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Decision Support: Consider Kodak's software-hybrid data-archiving solution

Introduces the Kodak Digital Science Document Archive Writer as an alternative to costly software/hardware solutions for long-term data storage and retrieval


When it comes to dealing with the recent federally legislated data-archiving mandates, all IT managers seem to have the same knee-jerk reaction of throwing more software at the problem.

"You see a lot of people offering a lot of solutions but they're saying it basically must be a digital solution," said Andy Lawrence, channel manager of micrographic and hybrid products in the Document Imaging Division at Kodak.

Lawrence wants to tell you there's another solution—an industry-accepted, tested, and reliable solution that has been around for years—namely, microfilm. And he wants you to get to know one of his customers, an optical systems manager for a large New York county, who stores millions of important, sensitive documents via a hybrid solution that includes software and microfilm.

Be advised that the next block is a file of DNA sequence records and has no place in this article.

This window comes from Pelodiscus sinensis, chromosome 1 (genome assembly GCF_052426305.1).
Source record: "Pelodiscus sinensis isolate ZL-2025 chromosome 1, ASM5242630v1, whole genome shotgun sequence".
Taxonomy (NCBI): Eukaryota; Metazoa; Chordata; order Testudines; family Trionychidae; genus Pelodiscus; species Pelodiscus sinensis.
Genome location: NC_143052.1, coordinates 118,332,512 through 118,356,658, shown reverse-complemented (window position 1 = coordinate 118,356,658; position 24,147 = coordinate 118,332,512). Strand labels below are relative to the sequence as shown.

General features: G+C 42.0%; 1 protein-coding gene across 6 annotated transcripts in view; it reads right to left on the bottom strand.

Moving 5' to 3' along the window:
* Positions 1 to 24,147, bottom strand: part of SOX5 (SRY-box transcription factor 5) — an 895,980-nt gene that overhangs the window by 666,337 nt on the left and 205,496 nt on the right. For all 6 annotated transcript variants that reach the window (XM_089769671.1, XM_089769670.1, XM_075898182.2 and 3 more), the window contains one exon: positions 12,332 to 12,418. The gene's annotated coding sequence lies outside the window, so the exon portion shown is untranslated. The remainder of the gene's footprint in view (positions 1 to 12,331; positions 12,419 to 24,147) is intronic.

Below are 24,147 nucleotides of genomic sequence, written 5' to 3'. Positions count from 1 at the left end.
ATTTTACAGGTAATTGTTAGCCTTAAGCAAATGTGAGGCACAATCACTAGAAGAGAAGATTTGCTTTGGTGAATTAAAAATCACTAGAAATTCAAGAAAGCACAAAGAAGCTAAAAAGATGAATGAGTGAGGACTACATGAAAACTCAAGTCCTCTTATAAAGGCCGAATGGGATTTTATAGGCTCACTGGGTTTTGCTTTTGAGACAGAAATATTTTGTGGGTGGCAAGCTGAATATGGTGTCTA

Document retention is no longer optional
Kodak document management and document retention systems have seen increased use over the past few years as new regulatory legislation, such as the Sarbanes-Oxley Act of 2002, require businesses to archive various documents, including e-mail. One Kodak solution is to create a "reference archive," which is a structured, indexed repository of electronic records that can be readily searched and retrieved. This allows companies to ensure that critical documents are preserved, despite the inevitable employee error, throughout the entire business process—from initial e-mails to purchase orders and invoices.